San Francisco’s Bike Messengers; A subculture of street cowboys

 media, messlife  Comments Off on San Francisco’s Bike Messengers; A subculture of street cowboys
Dec 032016

Thanks to David A. Hughes for taking the time to write this article. You can read the PDF file here. The plain text is below.

San Francisco’s Bike Messengers;
A subculture of street cowboys

David A. Hughes
Urban Sociology 2016

“When I was a little boy, I used to pray
every night for a new bicycle. Then I
realized, the Lord, in his wisdom, doesn’t
work that way. So I just stole one and
asked Him to forgive me.”

Emo Philips. 1980


I’ve always been addicted to cycling. Since I
got my first bike I’ve been riding along
everywhere. I did a 1000 mile trip with my
bicycle down the Carretera Austral in the
Chilean Patagonia. I used to compete in 120
miles races through the mountains in
Argentina. And I even survived the streets of
Buenos Aires with my bicycle, dodging
buses and cabs. There is no greater feeling
when riding a bike than when you dodged
cars at full speed on a street, when you
timed everything perfect. There is a feeling
that is hard to explain, you can go as fast as
your body can push. There is adrenaline,
danger but there are also moments of
contemplation of riding without thinking
about it and just being lost in one’s own
thoughts. And you‘re doing all of that with
the power of your legs. That’s was me, a
crazy bike rider. Five years ago all of this
came to an end. I had a horse riding accident
that damaged my hip and the doctor said
“forget about cycling for a long time.” I was
devastated. I gave my bike away to a friend.
I sold my bike shoes and all my equipment,
except my shirts. Those I kept because I‘m
still hopeful l‘ll ride again. I tried to ride
again a couple of years ago but the pain was
too much. So now I just look at those
cyclists with a sort of mild envy. I look at
them from the bus window, seeing them
breathing heavily and going through small
gaps, put a small smile on my face.

When I first moved to San Francisco I was
amazed at the amount of hills, and their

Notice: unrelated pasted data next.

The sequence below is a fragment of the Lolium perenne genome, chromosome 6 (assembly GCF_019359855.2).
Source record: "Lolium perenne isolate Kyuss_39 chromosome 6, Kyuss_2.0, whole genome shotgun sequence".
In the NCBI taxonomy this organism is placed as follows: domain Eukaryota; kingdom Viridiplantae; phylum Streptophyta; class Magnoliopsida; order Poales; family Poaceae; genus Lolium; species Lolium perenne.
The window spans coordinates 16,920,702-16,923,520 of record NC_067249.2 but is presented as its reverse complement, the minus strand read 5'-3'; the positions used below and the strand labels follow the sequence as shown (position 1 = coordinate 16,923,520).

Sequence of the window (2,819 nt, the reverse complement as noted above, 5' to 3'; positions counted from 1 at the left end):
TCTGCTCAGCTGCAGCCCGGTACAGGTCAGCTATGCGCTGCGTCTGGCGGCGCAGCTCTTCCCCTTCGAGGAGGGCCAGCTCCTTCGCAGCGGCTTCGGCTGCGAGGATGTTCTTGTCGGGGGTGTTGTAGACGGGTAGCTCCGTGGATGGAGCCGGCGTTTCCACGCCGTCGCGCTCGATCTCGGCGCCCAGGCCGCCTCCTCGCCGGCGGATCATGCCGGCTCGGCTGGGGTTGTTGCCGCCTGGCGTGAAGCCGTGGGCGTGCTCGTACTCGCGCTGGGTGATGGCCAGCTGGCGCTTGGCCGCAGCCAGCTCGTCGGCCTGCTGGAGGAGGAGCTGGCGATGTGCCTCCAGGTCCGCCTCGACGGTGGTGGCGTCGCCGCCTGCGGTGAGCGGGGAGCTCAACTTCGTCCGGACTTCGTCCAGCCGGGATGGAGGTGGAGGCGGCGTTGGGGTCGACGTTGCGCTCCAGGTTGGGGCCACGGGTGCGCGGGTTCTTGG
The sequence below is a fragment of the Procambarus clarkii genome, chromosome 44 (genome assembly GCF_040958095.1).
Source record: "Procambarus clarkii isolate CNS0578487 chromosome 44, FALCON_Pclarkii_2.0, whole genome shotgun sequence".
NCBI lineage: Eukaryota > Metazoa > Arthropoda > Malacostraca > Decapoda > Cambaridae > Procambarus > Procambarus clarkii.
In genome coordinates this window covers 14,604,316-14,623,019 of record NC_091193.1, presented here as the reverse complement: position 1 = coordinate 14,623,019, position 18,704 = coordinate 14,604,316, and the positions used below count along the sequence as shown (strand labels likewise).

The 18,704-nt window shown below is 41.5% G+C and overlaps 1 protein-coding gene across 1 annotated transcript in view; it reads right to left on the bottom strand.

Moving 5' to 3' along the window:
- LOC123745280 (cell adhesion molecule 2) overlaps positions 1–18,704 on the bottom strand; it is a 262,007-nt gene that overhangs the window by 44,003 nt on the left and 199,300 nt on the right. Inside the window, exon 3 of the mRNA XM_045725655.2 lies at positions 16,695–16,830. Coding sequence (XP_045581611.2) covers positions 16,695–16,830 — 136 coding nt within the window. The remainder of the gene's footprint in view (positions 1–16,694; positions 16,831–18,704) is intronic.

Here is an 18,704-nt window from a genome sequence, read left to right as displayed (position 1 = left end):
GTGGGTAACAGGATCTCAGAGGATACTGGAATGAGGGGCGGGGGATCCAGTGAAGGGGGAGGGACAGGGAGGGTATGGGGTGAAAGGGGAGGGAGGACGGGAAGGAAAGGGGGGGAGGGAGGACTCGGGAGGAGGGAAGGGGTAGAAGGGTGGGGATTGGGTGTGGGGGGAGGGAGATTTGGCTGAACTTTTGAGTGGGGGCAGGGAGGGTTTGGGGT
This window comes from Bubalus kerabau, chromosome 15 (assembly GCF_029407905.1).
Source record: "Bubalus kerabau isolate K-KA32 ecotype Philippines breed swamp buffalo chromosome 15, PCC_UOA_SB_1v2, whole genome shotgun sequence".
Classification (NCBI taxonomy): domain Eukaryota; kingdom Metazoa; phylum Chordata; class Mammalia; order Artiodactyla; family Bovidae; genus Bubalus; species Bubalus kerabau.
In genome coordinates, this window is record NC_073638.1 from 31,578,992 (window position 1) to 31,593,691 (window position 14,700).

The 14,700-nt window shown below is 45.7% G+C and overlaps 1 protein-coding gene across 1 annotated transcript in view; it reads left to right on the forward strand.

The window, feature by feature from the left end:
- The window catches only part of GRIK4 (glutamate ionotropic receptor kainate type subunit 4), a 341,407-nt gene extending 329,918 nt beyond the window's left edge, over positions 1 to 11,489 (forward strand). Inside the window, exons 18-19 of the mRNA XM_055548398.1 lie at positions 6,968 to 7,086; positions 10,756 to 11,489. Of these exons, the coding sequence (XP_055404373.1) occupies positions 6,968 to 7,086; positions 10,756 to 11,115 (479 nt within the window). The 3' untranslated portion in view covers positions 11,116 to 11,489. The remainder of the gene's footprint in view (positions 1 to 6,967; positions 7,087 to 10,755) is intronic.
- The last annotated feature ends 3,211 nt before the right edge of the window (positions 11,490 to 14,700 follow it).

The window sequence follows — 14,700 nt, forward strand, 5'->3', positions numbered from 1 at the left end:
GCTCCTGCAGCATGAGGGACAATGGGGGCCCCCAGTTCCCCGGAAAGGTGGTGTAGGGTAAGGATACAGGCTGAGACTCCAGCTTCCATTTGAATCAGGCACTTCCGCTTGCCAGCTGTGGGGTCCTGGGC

height. Of course nobody will be riding their
bikes around here, I thought to myself. Oh,
how wrong I was. Cycling is a big part of
this city. There are plenty of famous bicycle
rides in the city happening all year round,
such as the Critical Mass. World Naked Bike
Ride, Bike to Work Day, and many more.
But the cyclist that captivate me the more
are not the daily commuters or the hipsters
with their fancy bikes, it’s the subculture of
bike messengers. These guys are the masters
of street riding, plus they are getting paid for
it. How great is the idea that you get paid to
ride your bike around the city, going fast
while delivering packages. It’s also more
than that, they are a group of people who
share their love for the streets and their
bikes. It’s a job first of all, and it has it pros
and cons. But as experienced bike
messenger Mongo said in an interview: “We
do this because we love to be outside an
office, we are not people that like to be
indoors, we like our freedom.”

Mongo has been riding his bike around SF
for more than ten years, delivering packages
all over the city. He was my informant
for this project, and thanks to him we got to
know more about this fascinating group of
people, he was a type of informant to this

Who belongs to this group (what are the
general demographics) and what does
inclusion mean for its members (why does
this group exist)?

In the sea of suits and ties and dress suits
that move along San Francisco’s downtown
you find a small group of men sitting at the
steps of Montgomery and Market Street.
These are the bike messengers from
downtown. They are a mostly men with a
few women, with ages ranging from the 20s
to the 40s. Its interesting to look at them,
they are all dressed in their own fashion, but
even though they are different they all seem
to be alike. You have those who are dressed
in leather jackets and long pants. Those who
wear shorts and biker caps. They are all
expressing their persona in their wardrobe.
So what makes this group a unified group of
people? It‘s their camaraderie, they are all
sitting together, having lunch together and
laughing. But mainly it’s their bikes, all
resting against whatever they can find along
the sidewalk. Sometimes they would rest
their bikes against one of the trees, to be
quickly reminded by the security guy from
the nearby building that they can’t do that.
The security guard is not angry he is
friendly, he knows them from seeing them
everyday, but in a friendly way reminds
them that it’s his job to make sure the trees
are clear. It’s a group respectful of its

It’s their place here on this corner, they keep
it clean, they cherish it. I was observing
them, from away, looking at their manners
and how they interact with each other. One
learns a lot by just looking. But I needed
hard empirical evidence of such group.

And thus I approached Mongo, who I
mentioned before. Mongo has a sort of look
that would look more as a motorbike rider
than a cyclist. He wears a black leather
jacket and black pants. He is tall and well
built. I introduce myself and ask a few
questions, he gives me a small glimpse to
what it means to belong to this group. He
explains to me that it’s not much a group per
se, but a way of life. They are attracted to
the job as hike messengers by the need to
ride their bikes and not be stuck in an office.

But I also feel that it lets them be
themselves. They have tattoos, unorthodox